How To Brand Your Business: A Guide for Entrepreneurs

how to brand your business: four squares, each one had either an eye, a heart, a loudspeaker, or paint palette inside

You’d have to look hard to find someone who doesn’t recognize McDonald’s golden arches, Apple’s bitten apple, or Nike’s swoosh logo. Consumers easily associate these brand logos with their respective industries—fast food, technology, and sporting goods. From the “feel-good” food of McDonald’s to the innovative high-performance of Nike, the messaging is clear and focused.

Although each stands for something different, they all share the basic tenets of strong branding—know your target audience, build customer loyalty, and establish a brand voice, personality, and core values. Creating a rock solid brand is an essential part of building any successful business—even a small business.

What is branding?

Branding is providing a strategic and consistent identity to products, services, and other public-facing materials so they are instantly recognizable by customers (and the larger public). Think of branding as your company’s calling card. It makes your business stand out from the competition. Good versions of it provide a promise in clear and impactful terms that is communicated across all brand assets. Elements of strong branding include:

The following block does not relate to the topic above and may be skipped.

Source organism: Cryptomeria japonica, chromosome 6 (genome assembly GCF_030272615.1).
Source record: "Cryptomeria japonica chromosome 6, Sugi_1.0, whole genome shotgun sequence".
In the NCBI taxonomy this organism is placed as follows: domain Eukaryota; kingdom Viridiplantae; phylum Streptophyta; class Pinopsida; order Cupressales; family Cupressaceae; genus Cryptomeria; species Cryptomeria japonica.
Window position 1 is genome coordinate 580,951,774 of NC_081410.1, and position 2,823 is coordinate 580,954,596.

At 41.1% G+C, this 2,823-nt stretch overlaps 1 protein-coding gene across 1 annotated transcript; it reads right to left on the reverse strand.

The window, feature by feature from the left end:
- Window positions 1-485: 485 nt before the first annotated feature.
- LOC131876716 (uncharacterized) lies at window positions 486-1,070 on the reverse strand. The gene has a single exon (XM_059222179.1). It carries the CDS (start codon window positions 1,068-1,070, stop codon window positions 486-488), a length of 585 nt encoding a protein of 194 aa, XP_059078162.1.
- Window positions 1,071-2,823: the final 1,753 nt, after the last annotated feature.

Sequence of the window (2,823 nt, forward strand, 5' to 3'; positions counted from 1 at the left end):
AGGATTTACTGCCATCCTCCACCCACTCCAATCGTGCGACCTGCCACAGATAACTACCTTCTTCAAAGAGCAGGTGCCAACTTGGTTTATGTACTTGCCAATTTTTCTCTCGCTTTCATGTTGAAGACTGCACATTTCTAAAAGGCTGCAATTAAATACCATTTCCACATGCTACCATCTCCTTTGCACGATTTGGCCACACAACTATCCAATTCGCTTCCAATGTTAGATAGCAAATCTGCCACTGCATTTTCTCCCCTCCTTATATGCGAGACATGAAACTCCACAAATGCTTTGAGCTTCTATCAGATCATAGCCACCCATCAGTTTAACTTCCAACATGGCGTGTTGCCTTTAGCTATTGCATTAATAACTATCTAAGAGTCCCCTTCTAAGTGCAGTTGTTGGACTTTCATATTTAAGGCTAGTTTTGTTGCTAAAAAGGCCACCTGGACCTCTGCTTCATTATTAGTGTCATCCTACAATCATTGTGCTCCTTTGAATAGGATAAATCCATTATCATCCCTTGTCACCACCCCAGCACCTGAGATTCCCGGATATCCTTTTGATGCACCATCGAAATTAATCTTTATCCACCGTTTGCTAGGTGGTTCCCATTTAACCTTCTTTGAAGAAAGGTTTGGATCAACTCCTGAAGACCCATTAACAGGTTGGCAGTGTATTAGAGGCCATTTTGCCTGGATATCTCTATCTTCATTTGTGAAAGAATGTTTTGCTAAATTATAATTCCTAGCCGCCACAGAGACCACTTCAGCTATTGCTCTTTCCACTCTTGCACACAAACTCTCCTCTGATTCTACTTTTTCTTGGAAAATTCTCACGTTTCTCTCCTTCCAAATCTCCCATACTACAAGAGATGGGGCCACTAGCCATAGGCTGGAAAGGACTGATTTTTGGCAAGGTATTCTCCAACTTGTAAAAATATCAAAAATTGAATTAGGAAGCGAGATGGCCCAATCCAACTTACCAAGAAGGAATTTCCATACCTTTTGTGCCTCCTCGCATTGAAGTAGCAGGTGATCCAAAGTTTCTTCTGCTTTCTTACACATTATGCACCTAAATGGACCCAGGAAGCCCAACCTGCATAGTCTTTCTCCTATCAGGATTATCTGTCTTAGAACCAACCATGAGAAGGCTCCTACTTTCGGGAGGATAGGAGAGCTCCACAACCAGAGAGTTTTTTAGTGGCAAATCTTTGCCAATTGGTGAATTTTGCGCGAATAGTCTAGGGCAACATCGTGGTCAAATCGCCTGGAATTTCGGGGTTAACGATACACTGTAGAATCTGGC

• Logo. This is your company’s visual identity—it communicates what the company does and stands for. It can be a combination of symbols, brand colors, and other brand identifiers, and may be a customer’s first impression.
  • Company name. A unique name that is easy to pronounce and spell, and works with your logo to convey the company’s message and product to new and existing customers.
  • Tagline. A tagline is a memorable catchphrase that communicates your company’s mission, while a slogan is an impactful phrase that communicates your product. 
  • Voice or tone. Your company’s brand voice communicates your values and reaches out to your target customer in a way that will resonate with them and build brand recognition.

An effective and successful brand attracts potential customers and builds brand loyalty—and can even command higher prices than competitors.

Many small businesses start out by creating a new product or delivering an original service. But creating good branding and putting it into action early has measurable benefits.

1. Stands out from the competition

Distinguishing your company from competitors that offer something similar can be the difference between attracting a new customer or losing their interest.

2. Builds trust